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Masques et bergamasques is a twentieth-century musical homage to the world of the fêtes galantes of the eighteenth century by the French composer, organist, and choirmaster Gabriel Fauré (1845�"1924).
Written quite late in Fauré's life, Masques et bergamasques (as Op. 112) is commonly heard today as an orchestral suite. However, it originally arose in an unusual setting.
As first performed in Monte Carlo on 10 April 1919, it was a commission by the Prince of Monaco and was designed to accompany a one-act divertissement, a danced and sung entertainment, with a scenario by René Fauchois inspired by Verlaine, relating how members of a commedia dell'arte troupe would spy on the amorous encounters of aristocrats in its audience. The title, Masques et bergamasques (meaning "masks and bergamasks", a bergamask being a rustic dance), comes from the opening lines of the Verlaine poem sung as the sixth movement: "Votre âme est un paysage choisi / Que vont charmant masques et bergamasques." Fauré reportedly said of Masques et bergamasques that "it is like the impression you get from the paintings of Watteau" (source Wikipedia).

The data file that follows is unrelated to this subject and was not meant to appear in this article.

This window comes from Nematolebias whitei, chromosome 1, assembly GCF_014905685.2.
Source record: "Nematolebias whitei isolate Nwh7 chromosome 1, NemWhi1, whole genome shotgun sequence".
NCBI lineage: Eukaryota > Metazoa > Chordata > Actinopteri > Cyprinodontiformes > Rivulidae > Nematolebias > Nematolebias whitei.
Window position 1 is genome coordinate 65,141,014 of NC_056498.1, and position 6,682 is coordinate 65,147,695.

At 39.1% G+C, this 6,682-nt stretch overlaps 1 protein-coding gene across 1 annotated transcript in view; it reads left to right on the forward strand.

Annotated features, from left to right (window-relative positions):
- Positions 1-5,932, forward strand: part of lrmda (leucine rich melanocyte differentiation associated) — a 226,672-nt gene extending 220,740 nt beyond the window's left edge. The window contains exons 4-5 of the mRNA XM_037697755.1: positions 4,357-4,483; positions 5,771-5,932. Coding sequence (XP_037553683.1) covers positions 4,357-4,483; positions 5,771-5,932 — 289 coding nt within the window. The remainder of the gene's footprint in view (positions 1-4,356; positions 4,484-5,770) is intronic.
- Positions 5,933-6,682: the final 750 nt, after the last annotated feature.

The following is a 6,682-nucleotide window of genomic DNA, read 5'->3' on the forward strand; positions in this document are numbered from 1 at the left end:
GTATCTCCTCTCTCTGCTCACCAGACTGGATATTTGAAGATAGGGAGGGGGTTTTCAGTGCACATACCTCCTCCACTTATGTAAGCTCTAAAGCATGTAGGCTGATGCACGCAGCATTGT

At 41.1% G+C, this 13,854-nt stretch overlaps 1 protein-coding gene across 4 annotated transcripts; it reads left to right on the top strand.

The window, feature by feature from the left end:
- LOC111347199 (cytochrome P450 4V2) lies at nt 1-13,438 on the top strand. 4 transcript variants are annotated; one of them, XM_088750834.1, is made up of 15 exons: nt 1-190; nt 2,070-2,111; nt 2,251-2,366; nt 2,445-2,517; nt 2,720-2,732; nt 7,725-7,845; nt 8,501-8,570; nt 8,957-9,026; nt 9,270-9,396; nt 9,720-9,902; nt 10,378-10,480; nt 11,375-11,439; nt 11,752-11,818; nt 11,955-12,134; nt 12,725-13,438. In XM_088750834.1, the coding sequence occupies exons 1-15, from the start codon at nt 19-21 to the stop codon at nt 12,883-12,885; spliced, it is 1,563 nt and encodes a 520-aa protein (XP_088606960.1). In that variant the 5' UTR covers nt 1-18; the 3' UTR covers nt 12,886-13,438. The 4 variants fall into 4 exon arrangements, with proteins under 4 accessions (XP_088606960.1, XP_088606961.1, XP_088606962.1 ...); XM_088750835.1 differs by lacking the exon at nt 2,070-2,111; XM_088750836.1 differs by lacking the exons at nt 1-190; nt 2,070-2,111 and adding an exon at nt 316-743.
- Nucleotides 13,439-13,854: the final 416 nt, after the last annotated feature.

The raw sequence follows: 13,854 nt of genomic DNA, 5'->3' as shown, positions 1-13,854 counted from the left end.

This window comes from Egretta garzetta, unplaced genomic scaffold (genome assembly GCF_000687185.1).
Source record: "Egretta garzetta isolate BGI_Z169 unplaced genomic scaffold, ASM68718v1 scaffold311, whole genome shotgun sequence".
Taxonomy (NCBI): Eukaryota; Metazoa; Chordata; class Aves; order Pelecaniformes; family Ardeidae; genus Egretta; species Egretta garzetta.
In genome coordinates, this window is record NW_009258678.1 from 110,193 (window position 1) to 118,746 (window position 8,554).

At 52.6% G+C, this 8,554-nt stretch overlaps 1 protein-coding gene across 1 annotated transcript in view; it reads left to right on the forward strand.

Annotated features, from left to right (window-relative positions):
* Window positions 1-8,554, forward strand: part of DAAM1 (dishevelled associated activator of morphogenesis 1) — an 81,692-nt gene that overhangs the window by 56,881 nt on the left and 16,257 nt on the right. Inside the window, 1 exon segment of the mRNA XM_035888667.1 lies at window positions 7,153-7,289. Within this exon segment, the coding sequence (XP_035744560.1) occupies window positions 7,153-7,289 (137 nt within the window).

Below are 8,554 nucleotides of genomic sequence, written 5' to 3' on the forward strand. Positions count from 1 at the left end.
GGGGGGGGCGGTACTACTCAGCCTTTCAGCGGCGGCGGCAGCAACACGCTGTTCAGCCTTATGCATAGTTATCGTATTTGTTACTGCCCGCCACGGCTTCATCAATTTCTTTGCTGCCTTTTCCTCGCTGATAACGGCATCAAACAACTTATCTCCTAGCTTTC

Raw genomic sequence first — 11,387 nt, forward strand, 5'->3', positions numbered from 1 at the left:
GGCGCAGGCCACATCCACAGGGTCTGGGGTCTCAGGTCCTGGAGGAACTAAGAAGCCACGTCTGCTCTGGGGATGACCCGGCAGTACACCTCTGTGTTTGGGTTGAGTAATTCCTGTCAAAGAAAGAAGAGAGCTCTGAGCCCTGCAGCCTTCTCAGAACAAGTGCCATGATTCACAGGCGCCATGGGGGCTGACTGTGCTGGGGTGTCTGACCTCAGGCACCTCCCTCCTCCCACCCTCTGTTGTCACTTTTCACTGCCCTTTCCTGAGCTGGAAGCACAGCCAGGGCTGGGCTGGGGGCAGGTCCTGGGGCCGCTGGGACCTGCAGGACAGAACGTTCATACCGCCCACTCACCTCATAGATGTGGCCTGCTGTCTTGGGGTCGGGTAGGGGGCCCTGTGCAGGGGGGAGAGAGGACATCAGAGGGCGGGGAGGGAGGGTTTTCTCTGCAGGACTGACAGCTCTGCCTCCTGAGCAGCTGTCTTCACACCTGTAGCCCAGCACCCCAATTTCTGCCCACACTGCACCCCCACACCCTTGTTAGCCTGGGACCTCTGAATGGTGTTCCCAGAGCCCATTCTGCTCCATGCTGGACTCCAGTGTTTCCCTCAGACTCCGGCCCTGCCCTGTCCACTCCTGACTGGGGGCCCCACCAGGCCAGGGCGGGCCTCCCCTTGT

The overture is drawn from Faure's abandoned 1869 Symphony and is a cheerful play on 18th Century style music. A few considerations had to be taken into account to arrange it for brass band and these are apparent once the orchestral score is examined.
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